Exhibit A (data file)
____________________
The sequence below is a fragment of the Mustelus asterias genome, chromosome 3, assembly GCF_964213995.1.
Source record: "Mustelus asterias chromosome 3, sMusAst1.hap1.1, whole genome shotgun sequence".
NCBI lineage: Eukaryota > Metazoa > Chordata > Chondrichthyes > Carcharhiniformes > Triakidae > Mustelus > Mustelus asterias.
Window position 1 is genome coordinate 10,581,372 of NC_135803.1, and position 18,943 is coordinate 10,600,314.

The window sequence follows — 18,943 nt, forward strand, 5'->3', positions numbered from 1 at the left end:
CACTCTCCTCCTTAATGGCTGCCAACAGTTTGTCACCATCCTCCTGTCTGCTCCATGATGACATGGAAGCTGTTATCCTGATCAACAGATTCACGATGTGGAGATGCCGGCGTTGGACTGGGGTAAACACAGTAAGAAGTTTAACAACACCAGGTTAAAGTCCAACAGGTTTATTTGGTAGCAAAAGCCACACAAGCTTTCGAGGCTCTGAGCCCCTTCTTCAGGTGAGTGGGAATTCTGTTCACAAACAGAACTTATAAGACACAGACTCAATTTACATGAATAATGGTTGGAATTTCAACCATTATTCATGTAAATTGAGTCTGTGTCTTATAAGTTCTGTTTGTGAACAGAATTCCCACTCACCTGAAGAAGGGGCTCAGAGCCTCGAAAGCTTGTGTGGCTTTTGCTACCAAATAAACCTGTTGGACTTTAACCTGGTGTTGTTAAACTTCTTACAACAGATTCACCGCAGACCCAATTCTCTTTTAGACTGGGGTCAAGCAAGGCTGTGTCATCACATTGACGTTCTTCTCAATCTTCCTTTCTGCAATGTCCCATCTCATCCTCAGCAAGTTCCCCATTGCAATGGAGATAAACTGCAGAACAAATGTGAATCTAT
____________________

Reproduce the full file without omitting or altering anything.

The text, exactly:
The sequence below is a fragment of the Mustelus asterias genome, chromosome 3, assembly GCF_964213995.1.
Source record: "Mustelus asterias chromosome 3, sMusAst1.hap1.1, whole genome shotgun sequence".
NCBI lineage: Eukaryota > Metazoa > Chordata > Chondrichthyes > Carcharhiniformes > Triakidae > Mustelus > Mustelus asterias.
Window position 1 is genome coordinate 10,581,372 of NC_135803.1, and position 18,943 is coordinate 10,600,314.

The window sequence follows — 18,943 nt, forward strand, 5'->3', positions numbered from 1 at the left end:
CACTCTCCTCCTTAATGGCTGCCAACAGTTTGTCACCATCCTCCTGTCTGCTCCATGATGACATGGAAGCTGTTATCCTGATCAACAGATTCACGATGTGGAGATGCCGGCGTTGGACTGGGGTAAACACAGTAAGAAGTTTAACAACACCAGGTTAAAGTCCAACAGGTTTATTTGGTAGCAAAAGCCACACAAGCTTTCGAGGCTCTGAGCCCCTTCTTCAGGTGAGTGGGAATTCTGTTCACAAACAGAACTTATAAGACACAGACTCAATTTACATGAATAATGGTTGGAATTTCAACCATTATTCATGTAAATTGAGTCTGTGTCTTATAAGTTCTGTTTGTGAACAGAATTCCCACTCACCTGAAGAAGGGGCTCAGAGCCTCGAAAGCTTGTGTGGCTTTTGCTACCAAATAAACCTGTTGGACTTTAACCTGGTGTTGTTAAACTTCTTACAACAGATTCACCGCAGACCCAATTCTCTTTTAGACTGGGGTCAAGCAAGGCTGTGTCATCACATTGACGTTCTTCTCAATCTTCCTTTCTGCAATGTCCCATCTCATCCTCAGCAAGTTCCCCATTGCAATGGAGATAAACTGCAGAACAAATGTGAATCTAT